Album Remarks & Appraisals:
All About Jazz - Jerry D'Souza
The cover of Streets shows saxophonist Charles Gayle in his titular clown persona, the look on his face conveying a multitude of emotion. And that is precisely what Gayle is all about - a musician who parlays love, joy, happiness, laughter and sadness into his music.
Gayle packs a wallop in his playing. His approach drives a myriad shades, high registers dipping into soft contours, probing and dissolving into an all-out attack. The moment is defined in the instant, with surprise a constant companion.
Gayle's phrasing and tone are just the right cohorts for some stimulating playing. His tone may be trenchant as it electrifies the atmosphere, but he also adds slabs of innovation as he delves into the body on "Compassion I." His agility is clear, as he soars into the high notes and then twiddles them, swirling and looping with abandon. The approach to "Compassion II" is more studied and deliberate, as Gayle lets space find a parallel journey with is saxophone. The terrain is tightly wound and taut, a sustained tension that throbs within its muscularity. ... read more...
Personnel: Charles Gayle (tenor saxophone); Michael T.A. Thompson (drums).
Recording information: Seizures Palace Recording (05/2011).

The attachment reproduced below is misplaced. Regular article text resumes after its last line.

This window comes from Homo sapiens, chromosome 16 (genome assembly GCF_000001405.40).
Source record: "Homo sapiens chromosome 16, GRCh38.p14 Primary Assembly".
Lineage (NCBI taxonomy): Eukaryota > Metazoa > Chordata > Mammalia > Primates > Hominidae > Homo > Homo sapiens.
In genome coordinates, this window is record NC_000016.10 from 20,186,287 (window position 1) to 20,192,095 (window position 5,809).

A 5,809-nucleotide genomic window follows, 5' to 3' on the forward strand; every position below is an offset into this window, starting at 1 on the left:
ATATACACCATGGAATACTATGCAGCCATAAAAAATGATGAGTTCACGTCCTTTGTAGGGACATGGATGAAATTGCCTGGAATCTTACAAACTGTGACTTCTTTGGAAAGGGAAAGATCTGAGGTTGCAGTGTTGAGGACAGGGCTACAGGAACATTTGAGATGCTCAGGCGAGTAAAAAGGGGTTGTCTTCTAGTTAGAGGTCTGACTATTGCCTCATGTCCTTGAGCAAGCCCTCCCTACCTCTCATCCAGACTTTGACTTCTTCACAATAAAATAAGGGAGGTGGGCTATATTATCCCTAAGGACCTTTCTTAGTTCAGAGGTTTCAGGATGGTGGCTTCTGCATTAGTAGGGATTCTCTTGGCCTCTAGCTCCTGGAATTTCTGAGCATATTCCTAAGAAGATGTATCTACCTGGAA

The sad clown image of Charles Gayle that adorns the cover of his latest album is something that jazz fans in his native New York have seen for years now, as the 72-year-old musician likes to paint himself up like this for live performances. As a commentary on his life as a performer who has seen the dark side of humanity, having spent 20 years without a home, it is a brilliant piece of social commentary. And considering the wintry economic climate, it's no wonder that he's put it front and center on Streets. The music spewed out by Gayle and his rhythm section (Michael T.A. Thompson on drums, Larry Roland on bass) doesn't carry a whiff of remorse. Instead, the trio is as fiery as ever, tearing through seven tracks of unhinged jazz instrumentals. Gayle's spiritual side comes out throughout this disc, not only via song titles like "Doxology" and "Glory & Jesus," but also from his impassioned tenor sax playing. It helps too that he is urged on to even more sky-scraping heights by his sidemen. Roland especially proves himself a more than capable foil for Gayle, particularly when he breaks out the bow to bend and whine his basslines on the title track and "Doxology." ~ Robert Ham